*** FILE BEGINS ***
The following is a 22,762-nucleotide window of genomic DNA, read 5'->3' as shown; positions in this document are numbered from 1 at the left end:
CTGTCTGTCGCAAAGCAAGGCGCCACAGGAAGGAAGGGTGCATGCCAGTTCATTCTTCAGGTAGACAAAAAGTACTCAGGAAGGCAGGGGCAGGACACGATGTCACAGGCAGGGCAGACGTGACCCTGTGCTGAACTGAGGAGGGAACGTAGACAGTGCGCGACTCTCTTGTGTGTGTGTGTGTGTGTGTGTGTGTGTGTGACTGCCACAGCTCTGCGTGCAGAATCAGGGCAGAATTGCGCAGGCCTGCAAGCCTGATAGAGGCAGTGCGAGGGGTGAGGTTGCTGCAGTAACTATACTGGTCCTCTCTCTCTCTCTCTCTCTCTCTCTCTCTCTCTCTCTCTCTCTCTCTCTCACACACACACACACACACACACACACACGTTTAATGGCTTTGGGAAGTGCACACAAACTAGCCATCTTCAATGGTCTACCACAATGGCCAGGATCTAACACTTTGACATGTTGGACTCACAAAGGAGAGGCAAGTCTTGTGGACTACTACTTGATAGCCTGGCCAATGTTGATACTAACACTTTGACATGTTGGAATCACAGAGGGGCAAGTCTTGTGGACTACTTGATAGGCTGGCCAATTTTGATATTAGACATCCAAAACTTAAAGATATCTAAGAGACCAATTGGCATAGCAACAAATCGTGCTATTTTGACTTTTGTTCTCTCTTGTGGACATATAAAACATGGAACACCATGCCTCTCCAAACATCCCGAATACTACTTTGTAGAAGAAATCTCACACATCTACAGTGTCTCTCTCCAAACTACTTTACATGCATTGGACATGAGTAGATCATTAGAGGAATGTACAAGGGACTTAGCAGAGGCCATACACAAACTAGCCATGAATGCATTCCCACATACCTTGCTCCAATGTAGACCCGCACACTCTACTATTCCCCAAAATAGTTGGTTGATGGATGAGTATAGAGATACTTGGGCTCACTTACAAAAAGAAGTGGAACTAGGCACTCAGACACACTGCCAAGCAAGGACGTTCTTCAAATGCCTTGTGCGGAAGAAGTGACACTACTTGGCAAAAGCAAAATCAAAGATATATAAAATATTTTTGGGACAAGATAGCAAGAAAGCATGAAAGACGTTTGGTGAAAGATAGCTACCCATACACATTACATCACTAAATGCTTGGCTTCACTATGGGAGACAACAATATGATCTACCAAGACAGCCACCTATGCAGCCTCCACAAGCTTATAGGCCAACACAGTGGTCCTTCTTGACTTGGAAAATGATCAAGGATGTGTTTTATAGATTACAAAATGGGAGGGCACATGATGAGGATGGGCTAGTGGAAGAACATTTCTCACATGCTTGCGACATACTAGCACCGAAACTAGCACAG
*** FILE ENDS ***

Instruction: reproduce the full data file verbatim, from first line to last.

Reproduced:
The following is a 22,762-nucleotide window of genomic DNA, read 5'->3' as shown; positions in this document are numbered from 1 at the left end:
CTGTCTGTCGCAAAGCAAGGCGCCACAGGAAGGAAGGGTGCATGCCAGTTCATTCTTCAGGTAGACAAAAAGTACTCAGGAAGGCAGGGGCAGGACACGATGTCACAGGCAGGGCAGACGTGACCCTGTGCTGAACTGAGGAGGGAACGTAGACAGTGCGCGACTCTCTTGTGTGTGTGTGTGTGTGTGTGTGTGTGTGTGACTGCCACAGCTCTGCGTGCAGAATCAGGGCAGAATTGCGCAGGCCTGCAAGCCTGATAGAGGCAGTGCGAGGGGTGAGGTTGCTGCAGTAACTATACTGGTCCTCTCTCTCTCTCTCTCTCTCTCTCTCTCTCTCTCTCTCTCTCTCTCTCTCACACACACACACACACACACACACACACGTTTAATGGCTTTGGGAAGTGCACACAAACTAGCCATCTTCAATGGTCTACCACAATGGCCAGGATCTAACACTTTGACATGTTGGACTCACAAAGGAGAGGCAAGTCTTGTGGACTACTACTTGATAGCCTGGCCAATGTTGATACTAACACTTTGACATGTTGGAATCACAGAGGGGCAAGTCTTGTGGACTACTTGATAGGCTGGCCAATTTTGATATTAGACATCCAAAACTTAAAGATATCTAAGAGACCAATTGGCATAGCAACAAATCGTGCTATTTTGACTTTTGTTCTCTCTTGTGGACATATAAAACATGGAACACCATGCCTCTCCAAACATCCCGAATACTACTTTGTAGAAGAAATCTCACACATCTACAGTGTCTCTCTCCAAACTACTTTACATGCATTGGACATGAGTAGATCATTAGAGGAATGTACAAGGGACTTAGCAGAGGCCATACACAAACTAGCCATGAATGCATTCCCACATACCTTGCTCCAATGTAGACCCGCACACTCTACTATTCCCCAAAATAGTTGGTTGATGGATGAGTATAGAGATACTTGGGCTCACTTACAAAAAGAAGTGGAACTAGGCACTCAGACACACTGCCAAGCAAGGACGTTCTTCAAATGCCTTGTGCGGAAGAAGTGACACTACTTGGCAAAAGCAAAATCAAAGATATATAAAATATTTTTGGGACAAGATAGCAAGAAAGCATGAAAGACGTTTGGTGAAAGATAGCTACCCATACACATTACATCACTAAATGCTTGGCTTCACTATGGGAGACAACAATATGATCTACCAAGACAGCCACCTATGCAGCCTCCACAAGCTTATAGGCCAACACAGTGGTCCTTCTTGACTTGGAAAATGATCAAGGATGTGTTTTATAGATTACAAAATGGGAGGGCACATGATGAGGATGGGCTAGTGGAAGAACATTTCTCACATGCTTGCGACATACTAGCACCGAAACTAGCACAG